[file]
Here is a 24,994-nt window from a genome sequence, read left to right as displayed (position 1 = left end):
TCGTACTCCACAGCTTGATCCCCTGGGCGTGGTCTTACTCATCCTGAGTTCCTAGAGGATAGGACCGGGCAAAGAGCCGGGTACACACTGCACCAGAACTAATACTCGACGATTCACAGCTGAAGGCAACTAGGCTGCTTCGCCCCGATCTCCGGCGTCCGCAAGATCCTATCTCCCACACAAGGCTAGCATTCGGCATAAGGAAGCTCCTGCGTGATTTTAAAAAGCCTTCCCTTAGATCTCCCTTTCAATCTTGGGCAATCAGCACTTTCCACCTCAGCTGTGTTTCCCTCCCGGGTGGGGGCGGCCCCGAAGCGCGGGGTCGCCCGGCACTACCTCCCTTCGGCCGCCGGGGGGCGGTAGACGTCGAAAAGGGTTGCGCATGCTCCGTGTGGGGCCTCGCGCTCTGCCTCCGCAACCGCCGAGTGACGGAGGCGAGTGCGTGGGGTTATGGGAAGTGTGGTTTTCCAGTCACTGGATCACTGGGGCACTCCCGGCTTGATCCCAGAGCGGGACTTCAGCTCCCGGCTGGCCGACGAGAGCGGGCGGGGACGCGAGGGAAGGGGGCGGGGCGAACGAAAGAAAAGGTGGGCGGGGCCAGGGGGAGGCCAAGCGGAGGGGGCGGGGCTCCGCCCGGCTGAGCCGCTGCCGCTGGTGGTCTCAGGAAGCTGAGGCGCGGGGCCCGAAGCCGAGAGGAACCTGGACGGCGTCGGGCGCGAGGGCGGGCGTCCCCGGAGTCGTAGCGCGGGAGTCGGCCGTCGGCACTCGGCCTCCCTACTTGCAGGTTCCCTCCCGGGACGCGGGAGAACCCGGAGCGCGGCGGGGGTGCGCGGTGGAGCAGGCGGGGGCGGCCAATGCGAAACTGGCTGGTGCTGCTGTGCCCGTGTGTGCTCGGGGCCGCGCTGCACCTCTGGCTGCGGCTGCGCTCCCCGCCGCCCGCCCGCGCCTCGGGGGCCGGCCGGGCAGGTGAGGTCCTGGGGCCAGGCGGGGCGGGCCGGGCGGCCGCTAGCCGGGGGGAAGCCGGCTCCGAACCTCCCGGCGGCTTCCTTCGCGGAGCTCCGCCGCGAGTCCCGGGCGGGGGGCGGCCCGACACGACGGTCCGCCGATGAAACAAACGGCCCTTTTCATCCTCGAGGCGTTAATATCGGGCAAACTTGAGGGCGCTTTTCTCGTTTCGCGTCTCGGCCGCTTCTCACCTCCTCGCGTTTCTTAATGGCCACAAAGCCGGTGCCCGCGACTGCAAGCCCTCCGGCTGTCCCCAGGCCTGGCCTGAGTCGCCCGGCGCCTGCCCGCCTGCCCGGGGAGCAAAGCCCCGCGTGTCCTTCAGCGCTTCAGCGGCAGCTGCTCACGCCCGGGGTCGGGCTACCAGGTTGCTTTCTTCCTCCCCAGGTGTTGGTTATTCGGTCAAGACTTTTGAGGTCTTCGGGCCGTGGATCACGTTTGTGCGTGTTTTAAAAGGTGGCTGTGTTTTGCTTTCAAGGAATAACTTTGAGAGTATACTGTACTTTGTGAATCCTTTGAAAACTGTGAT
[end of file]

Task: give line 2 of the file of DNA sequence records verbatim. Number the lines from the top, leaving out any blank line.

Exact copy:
TCGTACTCCACAGCTTGATCCCCTGGGCGTGGTCTTACTCATCCTGAGTTCCTAGAGGATAGGACCGGGCAAAGAGCCGGGTACACACTGCACCAGAACTAATACTCGACGATTCACAGCTGAAGGCAACTAGGCTGCTTCGCCCCGATCTCCGGCGTCCGCAAGATCCTATCTCCCACACAAGGCTAGCATTCGGCATAAGGAAGCTCCTGCGTGATTTTAAAAAGCCTTCCCTTAGATCTCCCTTTCAATCTTGGGCAATCAGCACTTTCCACCTCAGCTGTGTTTCCCTCCCGGGTGGGGGCGGCCCCGAAGCGCGGGGTCGCCCGGCACTACCTCCCTTCGGCCGCCGGGGGGCGGTAGACGTCGAAAAGGGTTGCGCATGCTCCGTGTGGGGCCTCGCGCTCTGCCTCCGCAACCGCCGAGTGACGGAGGCGAGTGCGTGGGGTTATGGGAAGTGTGGTTTTCCAGTCACTGGATCACTGGGGCACTCCCGGCTTGATCCCAGAGCGGGACTTCAGCTCCCGGCTGGCCGACGAGAGCGGGCGGGGACGCGAGGGAAGGGGGCGGGGCGAACGAAAGAAAAGGTGGGCGGGGCCAGGGGGAGGCCAAGCGGAGGGGGCGGGGCTCCGCCCGGCTGAGCCGCTGCCGCTGGTGGTCTCAGGAAGCTGAGGCGCGGGGCCCGAAGCCGAGAGGAACCTGGACGGCGTCGGGCGCGAGGGCGGGCGTCCCCGGAGTCGTAGCGCGGGAGTCGGCCGTCGGCACTCGGCCTCCCTACTTGCAGGTTCCCTCCCGGGACGCGGGAGAACCCGGAGCGCGGCGGGGGTGCGCGGTGGAGCAGGCGGGGGCGGCCAATGCGAAACTGGCTGGTGCTGCTGTGCCCGTGTGTGCTCGGGGCCGCGCTGCACCTCTGGCTGCGGCTGCGCTCCCCGCCGCCCGCCCGCGCCTCGGGGGCCGGCCGGGCAGGTGAGGTCCTGGGGCCAGGCGGGGCGGGCCGGGCGGCCGCTAGCCGGGGGGAAGCCGGCTCCGAACCTCCCGGCGGCTTCCTTCGCGGAGCTCCGCCGCGAGTCCCGGGCGGGGGGCGGCCCGACACGACGGTCCGCCGATGAAACAAACGGCCCTTTTCATCCTCGAGGCGTTAATATCGGGCAAACTTGAGGGCGCTTTTCTCGTTTCGCGTCTCGGCCGCTTCTCACCTCCTCGCGTTTCTTAATGGCCACAAAGCCGGTGCCCGCGACTGCAAGCCCTCCGGCTGTCCCCAGGCCTGGCCTGAGTCGCCCGGCGCCTGCCCGCCTGCCCGGGGAGCAAAGCCCCGCGTGTCCTTCAGCGCTTCAGCGGCAGCTGCTCACGCCCGGGGTCGGGCTACCAGGTTGCTTTCTTCCTCCCCAGGTGTTGGTTATTCGGTCAAGACTTTTGAGGTCTTCGGGCCGTGGATCACGTTTGTGCGTGTTTTAAAAGGTGGCTGTGTTTTGCTTTCAAGGAATAACTTTGAGAGTATACTGTACTTTGTGAATCCTTTGAAAACTGTGAT